Weed Management Trials

Published Feb 2, 1994

Weed management in 1993 was often a case of “damage control,” as the effectiveness of both chemical and mechanical controls was hurt by the continual rains. Despite the problems, a number of PFI cooperators conducted weed management trials. Paul and Karen Mugge, Sutherland, compared ridgetill corn grown with one rotary hoeing and one cultivation to corn with preemerge and postemerge herbicide bands (Table 8). Although the mechanical-control corn yielded a significant 3.0 bushels less, it was more profitable because it cost less than the chemical controls.

The Mugges also compared one rotary hoeing to a preemerge band of DualTM and LexoneTM in ridge-till soybeans. Yields did not differ, and the hoeing was the cheaper practice. Up the road in Primghar, Doyle and Lowell Wilson compared a preemerge band of ScepterTM and CommandTM to one cultivation for ridge-till soybeans (Table 8). Yields were similar, and the cultivation was cheaper by about $0.86 per acre.

Vic and Cindy Madsen, Audubon, examined a postemerge band of PursuitTM on ridge-till soybeans (Table 6). The whole field received RoundupTM/ 2,4-D at planting and one cultivation. This basic management controlled weeds well. The Pursuit only reduced the number of broadleafed weeds from 20 to 6 per acre. But the Pursuit also stunted the soybean plants, setting them back about two weeks. Partly because of late planting, the crop never had time to recover, and the Madsens measured a 35.8 bushel yield loss.

Dick and Sharon Thompson, Boone, also evaluated a practice that turned out to be unnecessary. They compared ridge-till soybeans that were not rotary hoed with beans receiving a double-pass first hoeing and a single-pass second hoeing (Table 8). The rotary hoe brought broadleafed weeds down to 6 per acre from 14, but there was no difference in soybean yield.

In addition, the Thompsons compared the standard Buffalo ridge-till planter, with coulter and gauge wheel over the row, to a modified Buffalo planter with no coulter and the press wheels off the ridge (Table 8). By not disturbing the ridge ahead of the planter sweep, Dick thought he might attain better weed control. There was not a significant difference in broadleafed weed numbers, but the tendency in 1993 was for weed numbers to actually be greater with the modified planter.

These two treatments were actually part of a larger trial in which the Thompsons focused on the effect of a rye cover crop on the ridge (Table 4). Using the off-row planter, they compared: 1) no cover crop, 2) rye seeded on the ridge the previous fall, and 3) rye seeded on the ridge in the early spring. A drill was used to place two rows of the cover crop on the top of the ridge, where it could be removed easily by the planter sweep. The soybeans following spring-seeded rye had slightly fewer broadleafed weeds than the beans after fall-seeded rye. However, contrary to expectations, the beans without a cover crop had even fewer broadleafed weeds significantly fewer than the fall-seeded rye treatment. Because of the wet conditions, not all of the rye cover was eliminated by the planter, and the surviving cover crop may have competed with the soybeans.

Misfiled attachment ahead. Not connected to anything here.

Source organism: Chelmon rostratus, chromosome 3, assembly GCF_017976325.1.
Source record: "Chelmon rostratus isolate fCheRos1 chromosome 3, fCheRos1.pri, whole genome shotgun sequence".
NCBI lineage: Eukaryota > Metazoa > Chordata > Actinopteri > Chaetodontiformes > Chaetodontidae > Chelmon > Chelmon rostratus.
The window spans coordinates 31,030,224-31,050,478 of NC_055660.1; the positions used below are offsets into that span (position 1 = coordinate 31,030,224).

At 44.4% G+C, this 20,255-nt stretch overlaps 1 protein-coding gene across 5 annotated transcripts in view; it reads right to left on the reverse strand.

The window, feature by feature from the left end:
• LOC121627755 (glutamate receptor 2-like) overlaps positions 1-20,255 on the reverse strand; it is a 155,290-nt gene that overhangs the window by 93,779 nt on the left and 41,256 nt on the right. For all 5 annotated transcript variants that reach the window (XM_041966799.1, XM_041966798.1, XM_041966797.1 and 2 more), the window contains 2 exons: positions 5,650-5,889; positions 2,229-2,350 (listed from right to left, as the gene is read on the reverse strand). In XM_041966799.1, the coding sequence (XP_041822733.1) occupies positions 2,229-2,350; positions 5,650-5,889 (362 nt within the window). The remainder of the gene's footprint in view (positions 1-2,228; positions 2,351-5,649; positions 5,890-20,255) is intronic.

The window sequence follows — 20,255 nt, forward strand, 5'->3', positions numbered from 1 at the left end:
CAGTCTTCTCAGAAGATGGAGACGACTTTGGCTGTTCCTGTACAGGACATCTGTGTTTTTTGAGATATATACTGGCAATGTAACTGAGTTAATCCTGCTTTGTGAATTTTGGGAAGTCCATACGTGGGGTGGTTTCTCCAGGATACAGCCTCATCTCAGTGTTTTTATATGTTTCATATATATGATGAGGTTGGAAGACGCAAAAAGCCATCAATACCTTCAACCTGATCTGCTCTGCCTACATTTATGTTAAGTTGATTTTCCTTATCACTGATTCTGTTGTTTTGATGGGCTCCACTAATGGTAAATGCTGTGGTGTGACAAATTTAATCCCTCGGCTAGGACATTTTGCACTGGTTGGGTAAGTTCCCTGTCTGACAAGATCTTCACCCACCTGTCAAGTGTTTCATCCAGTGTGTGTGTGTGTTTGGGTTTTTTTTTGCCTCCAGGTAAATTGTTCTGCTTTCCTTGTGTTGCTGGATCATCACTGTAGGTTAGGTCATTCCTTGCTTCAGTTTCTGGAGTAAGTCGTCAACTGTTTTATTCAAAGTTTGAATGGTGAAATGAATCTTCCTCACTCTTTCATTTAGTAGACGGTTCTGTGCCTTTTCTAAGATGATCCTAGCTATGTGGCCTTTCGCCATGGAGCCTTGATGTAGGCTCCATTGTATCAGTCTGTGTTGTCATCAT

Another multiple-treatment weed management trial was carried out by Ron and Maria Rosmann, Harlan, with the help of a “producer grant” from the LISA program of the USDA. In a trial that occupied most of a large field, the Rosmanns compared six weed management systems for ridge-till corn, varying from allmechanical to mostly-chemical (Table 4). Weeds were a problem in all six treatments, and there were no real differences in corn yield. As a consequence, the lowest-cost weed management systems were the most profitable, and these were the two-cultivations treatment and the two-hoeings-plus-two-cultivations treatment. Included in the costs of these two systems is the labor for field operations. That wage labor is either a liability or an asset, depending on how you look at it.

Finally, the Dordt College Ag Stewardship Center conducted an unrandomized demonstration of an unusual approach to weed control. They planted corn into spring-seeded annual medic (Table 8). This alfalfa relative is being evaluated in Minnesota for its ability to control weeds in row crops. It is said to have the advantage of “self destructing,” so as not to compete with the crop. It did not behave in this way in northwest Iowa in 1993. Perhaps because of the cool, wet growing season, the medic did not senesce. That and the high seeding rate used led to strong competition with the corn crop. The economic loss in the table reflects only seeding and field preparation costs. The yield difference, if real, would cause an additional financial loss. Cooperators may give annual medic another try next year, based on the farmer interest in Minnesota. However, as with Nitro “annual” alfalfa, Minnesota imports can be expected to change their behavior when they come down to Iowa.